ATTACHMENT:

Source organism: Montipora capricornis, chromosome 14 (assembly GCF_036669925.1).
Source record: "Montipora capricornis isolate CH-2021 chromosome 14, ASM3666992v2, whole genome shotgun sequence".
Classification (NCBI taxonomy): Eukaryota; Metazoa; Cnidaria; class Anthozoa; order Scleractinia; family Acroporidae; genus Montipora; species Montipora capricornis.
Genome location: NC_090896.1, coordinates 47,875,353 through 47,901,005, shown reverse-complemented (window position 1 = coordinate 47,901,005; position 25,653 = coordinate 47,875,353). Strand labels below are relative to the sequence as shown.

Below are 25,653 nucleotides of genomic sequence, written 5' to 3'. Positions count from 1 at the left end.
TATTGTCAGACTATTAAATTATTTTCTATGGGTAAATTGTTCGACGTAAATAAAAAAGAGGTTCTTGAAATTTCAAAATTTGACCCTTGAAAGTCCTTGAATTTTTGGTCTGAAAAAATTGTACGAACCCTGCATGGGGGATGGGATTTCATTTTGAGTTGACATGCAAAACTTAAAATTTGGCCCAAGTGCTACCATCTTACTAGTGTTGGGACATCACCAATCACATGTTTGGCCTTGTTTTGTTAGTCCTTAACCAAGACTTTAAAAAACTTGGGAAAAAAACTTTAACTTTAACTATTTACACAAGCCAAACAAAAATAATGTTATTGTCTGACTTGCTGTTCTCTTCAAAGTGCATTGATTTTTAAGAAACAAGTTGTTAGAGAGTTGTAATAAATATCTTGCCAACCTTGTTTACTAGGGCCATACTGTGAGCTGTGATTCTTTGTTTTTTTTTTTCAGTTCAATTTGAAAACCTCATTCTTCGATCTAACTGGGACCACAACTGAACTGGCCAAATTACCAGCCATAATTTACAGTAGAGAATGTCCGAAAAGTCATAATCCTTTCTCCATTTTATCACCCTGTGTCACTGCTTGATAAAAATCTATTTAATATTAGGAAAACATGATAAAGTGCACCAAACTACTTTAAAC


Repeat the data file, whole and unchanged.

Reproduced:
Source organism: Montipora capricornis, chromosome 14 (assembly GCF_036669925.1).
Source record: "Montipora capricornis isolate CH-2021 chromosome 14, ASM3666992v2, whole genome shotgun sequence".
Classification (NCBI taxonomy): Eukaryota; Metazoa; Cnidaria; class Anthozoa; order Scleractinia; family Acroporidae; genus Montipora; species Montipora capricornis.
Genome location: NC_090896.1, coordinates 47,875,353 through 47,901,005, shown reverse-complemented (window position 1 = coordinate 47,901,005; position 25,653 = coordinate 47,875,353). Strand labels below are relative to the sequence as shown.

Below are 25,653 nucleotides of genomic sequence, written 5' to 3'. Positions count from 1 at the left end.
TATTGTCAGACTATTAAATTATTTTCTATGGGTAAATTGTTCGACGTAAATAAAAAAGAGGTTCTTGAAATTTCAAAATTTGACCCTTGAAAGTCCTTGAATTTTTGGTCTGAAAAAATTGTACGAACCCTGCATGGGGGATGGGATTTCATTTTGAGTTGACATGCAAAACTTAAAATTTGGCCCAAGTGCTACCATCTTACTAGTGTTGGGACATCACCAATCACATGTTTGGCCTTGTTTTGTTAGTCCTTAACCAAGACTTTAAAAAACTTGGGAAAAAAACTTTAACTTTAACTATTTACACAAGCCAAACAAAAATAATGTTATTGTCTGACTTGCTGTTCTCTTCAAAGTGCATTGATTTTTAAGAAACAAGTTGTTAGAGAGTTGTAATAAATATCTTGCCAACCTTGTTTACTAGGGCCATACTGTGAGCTGTGATTCTTTGTTTTTTTTTTTCAGTTCAATTTGAAAACCTCATTCTTCGATCTAACTGGGACCACAACTGAACTGGCCAAATTACCAGCCATAATTTACAGTAGAGAATGTCCGAAAAGTCATAATCCTTTCTCCATTTTATCACCCTGTGTCACTGCTTGATAAAAATCTATTTAATATTAGGAAAACATGATAAAGTGCACCAAACTACTTTAAAC